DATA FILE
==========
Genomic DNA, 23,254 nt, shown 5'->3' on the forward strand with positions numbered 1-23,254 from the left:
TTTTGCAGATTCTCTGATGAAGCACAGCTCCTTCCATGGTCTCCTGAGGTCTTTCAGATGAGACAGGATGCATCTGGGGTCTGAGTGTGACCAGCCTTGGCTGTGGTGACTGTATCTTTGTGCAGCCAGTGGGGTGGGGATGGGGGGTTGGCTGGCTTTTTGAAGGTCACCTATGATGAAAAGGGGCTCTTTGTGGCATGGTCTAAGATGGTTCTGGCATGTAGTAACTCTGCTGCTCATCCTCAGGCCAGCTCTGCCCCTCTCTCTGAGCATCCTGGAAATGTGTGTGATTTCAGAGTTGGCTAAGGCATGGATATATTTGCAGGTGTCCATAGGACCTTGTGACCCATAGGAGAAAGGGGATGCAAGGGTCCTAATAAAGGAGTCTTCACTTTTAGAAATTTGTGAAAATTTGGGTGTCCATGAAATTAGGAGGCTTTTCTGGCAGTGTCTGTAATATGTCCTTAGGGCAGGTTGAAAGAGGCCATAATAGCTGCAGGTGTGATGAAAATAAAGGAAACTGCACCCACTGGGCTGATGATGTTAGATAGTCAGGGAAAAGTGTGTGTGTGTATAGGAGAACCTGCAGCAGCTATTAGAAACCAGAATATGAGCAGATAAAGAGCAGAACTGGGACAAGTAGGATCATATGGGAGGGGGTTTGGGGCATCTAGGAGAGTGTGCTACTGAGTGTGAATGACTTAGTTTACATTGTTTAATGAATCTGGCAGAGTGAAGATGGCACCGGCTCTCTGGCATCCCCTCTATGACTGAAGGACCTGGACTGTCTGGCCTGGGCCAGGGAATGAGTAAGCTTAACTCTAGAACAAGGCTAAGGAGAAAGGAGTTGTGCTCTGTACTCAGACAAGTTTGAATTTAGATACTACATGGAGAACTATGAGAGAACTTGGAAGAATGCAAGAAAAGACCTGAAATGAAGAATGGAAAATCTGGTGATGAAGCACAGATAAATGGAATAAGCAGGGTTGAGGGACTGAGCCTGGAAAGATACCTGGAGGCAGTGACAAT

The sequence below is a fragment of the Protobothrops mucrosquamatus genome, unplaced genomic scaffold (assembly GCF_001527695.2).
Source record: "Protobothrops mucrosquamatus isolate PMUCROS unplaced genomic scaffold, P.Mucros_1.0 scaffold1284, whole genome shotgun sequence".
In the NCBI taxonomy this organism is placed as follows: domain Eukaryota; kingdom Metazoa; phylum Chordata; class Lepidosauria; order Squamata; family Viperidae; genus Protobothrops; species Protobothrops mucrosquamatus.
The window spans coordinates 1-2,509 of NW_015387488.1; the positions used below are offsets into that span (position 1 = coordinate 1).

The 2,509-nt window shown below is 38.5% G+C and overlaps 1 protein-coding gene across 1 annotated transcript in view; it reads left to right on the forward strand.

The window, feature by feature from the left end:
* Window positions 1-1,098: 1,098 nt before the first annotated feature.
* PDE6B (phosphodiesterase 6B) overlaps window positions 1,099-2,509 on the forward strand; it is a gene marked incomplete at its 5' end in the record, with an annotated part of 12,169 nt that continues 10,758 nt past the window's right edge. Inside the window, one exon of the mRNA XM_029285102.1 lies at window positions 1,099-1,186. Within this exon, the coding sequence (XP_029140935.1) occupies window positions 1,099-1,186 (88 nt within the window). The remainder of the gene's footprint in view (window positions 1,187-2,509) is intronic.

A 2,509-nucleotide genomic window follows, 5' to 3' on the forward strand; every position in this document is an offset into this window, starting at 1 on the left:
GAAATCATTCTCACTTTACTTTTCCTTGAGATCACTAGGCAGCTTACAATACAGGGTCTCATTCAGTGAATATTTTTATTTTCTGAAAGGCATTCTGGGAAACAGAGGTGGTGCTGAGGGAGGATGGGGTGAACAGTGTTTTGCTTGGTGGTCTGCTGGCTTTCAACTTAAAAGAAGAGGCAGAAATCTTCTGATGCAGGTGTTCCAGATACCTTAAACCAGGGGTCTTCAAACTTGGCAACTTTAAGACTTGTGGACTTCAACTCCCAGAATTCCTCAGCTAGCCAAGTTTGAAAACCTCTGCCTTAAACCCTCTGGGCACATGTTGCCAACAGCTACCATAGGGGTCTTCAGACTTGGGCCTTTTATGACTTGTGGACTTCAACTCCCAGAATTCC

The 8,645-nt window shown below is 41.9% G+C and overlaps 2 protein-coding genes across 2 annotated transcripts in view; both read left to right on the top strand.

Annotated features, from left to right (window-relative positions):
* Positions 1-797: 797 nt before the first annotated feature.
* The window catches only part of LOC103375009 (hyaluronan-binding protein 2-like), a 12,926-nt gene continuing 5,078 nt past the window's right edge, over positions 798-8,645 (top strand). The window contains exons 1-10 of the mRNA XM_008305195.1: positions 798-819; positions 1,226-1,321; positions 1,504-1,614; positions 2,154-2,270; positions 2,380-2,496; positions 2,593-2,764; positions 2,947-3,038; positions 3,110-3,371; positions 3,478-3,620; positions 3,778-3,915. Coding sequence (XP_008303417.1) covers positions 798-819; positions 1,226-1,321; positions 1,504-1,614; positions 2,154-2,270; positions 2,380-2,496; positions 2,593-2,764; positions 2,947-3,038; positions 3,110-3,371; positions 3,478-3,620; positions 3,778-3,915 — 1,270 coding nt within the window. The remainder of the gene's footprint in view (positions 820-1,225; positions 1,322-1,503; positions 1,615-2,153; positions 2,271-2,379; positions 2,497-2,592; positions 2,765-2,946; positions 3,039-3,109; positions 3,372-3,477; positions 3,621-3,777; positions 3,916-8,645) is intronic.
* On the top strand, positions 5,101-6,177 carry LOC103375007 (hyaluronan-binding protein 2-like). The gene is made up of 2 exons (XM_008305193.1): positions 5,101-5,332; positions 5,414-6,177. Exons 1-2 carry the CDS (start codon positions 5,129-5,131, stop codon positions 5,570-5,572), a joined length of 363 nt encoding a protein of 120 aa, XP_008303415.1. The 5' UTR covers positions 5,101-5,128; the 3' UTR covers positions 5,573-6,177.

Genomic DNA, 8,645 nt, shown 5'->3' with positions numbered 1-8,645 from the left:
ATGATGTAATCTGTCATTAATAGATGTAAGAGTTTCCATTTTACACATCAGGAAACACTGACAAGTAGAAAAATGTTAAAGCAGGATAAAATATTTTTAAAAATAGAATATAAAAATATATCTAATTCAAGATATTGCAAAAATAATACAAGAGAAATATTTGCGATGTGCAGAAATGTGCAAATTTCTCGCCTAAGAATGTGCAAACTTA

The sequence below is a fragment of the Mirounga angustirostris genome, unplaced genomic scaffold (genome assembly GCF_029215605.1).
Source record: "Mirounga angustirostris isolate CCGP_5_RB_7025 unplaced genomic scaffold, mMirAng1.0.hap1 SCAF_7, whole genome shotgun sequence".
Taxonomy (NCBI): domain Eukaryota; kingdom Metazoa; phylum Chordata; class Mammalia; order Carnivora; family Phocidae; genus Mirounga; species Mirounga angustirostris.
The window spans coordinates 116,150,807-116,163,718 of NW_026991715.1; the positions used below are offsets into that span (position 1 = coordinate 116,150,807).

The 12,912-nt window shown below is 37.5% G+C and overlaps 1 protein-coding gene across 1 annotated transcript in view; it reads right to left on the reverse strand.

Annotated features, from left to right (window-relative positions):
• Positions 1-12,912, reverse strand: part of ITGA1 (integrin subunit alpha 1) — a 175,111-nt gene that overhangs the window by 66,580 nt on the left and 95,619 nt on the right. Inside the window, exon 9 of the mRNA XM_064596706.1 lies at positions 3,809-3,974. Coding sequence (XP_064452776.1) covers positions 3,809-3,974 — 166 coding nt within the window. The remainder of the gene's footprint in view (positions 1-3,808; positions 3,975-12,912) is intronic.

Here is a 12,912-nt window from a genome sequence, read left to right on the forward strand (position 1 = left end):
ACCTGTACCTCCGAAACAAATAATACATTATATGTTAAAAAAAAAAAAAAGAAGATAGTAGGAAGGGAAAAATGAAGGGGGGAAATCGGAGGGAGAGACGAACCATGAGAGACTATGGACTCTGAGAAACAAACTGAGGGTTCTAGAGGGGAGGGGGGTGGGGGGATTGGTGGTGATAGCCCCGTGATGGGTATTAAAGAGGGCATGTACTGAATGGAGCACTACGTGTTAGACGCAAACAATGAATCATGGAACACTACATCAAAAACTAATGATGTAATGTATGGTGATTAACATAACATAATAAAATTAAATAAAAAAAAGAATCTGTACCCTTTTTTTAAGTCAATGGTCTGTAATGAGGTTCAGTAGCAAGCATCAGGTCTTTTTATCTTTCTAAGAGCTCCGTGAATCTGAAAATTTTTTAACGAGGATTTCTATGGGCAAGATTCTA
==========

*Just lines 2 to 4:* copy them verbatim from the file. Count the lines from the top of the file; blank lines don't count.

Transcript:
TTTTGCAGATTCTCTGATGAAGCACAGCTCCTTCCATGGTCTCCTGAGGTCTTTCAGATGAGACAGGATGCATCTGGGGTCTGAGTGTGACCAGCCTTGGCTGTGGTGACTGTATCTTTGTGCAGCCAGTGGGGTGGGGATGGGGGGTTGGCTGGCTTTTTGAAGGTCACCTATGATGAAAAGGGGCTCTTTGTGGCATGGTCTAAGATGGTTCTGGCATGTAGTAACTCTGCTGCTCATCCTCAGGCCAGCTCTGCCCCTCTCTCTGAGCATCCTGGAAATGTGTGTGATTTCAGAGTTGGCTAAGGCATGGATATATTTGCAGGTGTCCATAGGACCTTGTGACCCATAGGAGAAAGGGGATGCAAGGGTCCTAATAAAGGAGTCTTCACTTTTAGAAATTTGTGAAAATTTGGGTGTCCATGAAATTAGGAGGCTTTTCTGGCAGTGTCTGTAATATGTCCTTAGGGCAGGTTGAAAGAGGCCATAATAGCTGCAGGTGTGATGAAAATAAAGGAAACTGCACCCACTGGGCTGATGATGTTAGATAGTCAGGGAAAAGTGTGTGTGTGTATAGGAGAACCTGCAGCAGCTATTAGAAACCAGAATATGAGCAGATAAAGAGCAGAACTGGGACAAGTAGGATCATATGGGAGGGGGTTTGGGGCATCTAGGAGAGTGTGCTACTGAGTGTGAATGACTTAGTTTACATTGTTTAATGAATCTGGCAGAGTGAAGATGGCACCGGCTCTCTGGCATCCCCTCTATGACTGAAGGACCTGGACTGTCTGGCCTGGGCCAGGGAATGAGTAAGCTTAACTCTAGAACAAGGCTAAGGAGAAAGGAGTTGTGCTCTGTACTCAGACAAGTTTGAATTTAGATACTACATGGAGAACTATGAGAGAACTTGGAAGAATGCAAGAAAAGACCTGAAATGAAGAATGGAAAATCTGGTGATGAAGCACAGATAAATGGAATAAGCAGGGTTGAGGGACTGAGCCTGGAAAGATACCTGGAGGCAGTGACAAT

The sequence below is a fragment of the Protobothrops mucrosquamatus genome, unplaced genomic scaffold (assembly GCF_001527695.2).
Source record: "Protobothrops mucrosquamatus isolate PMUCROS unplaced genomic scaffold, P.Mucros_1.0 scaffold1284, whole genome shotgun sequence".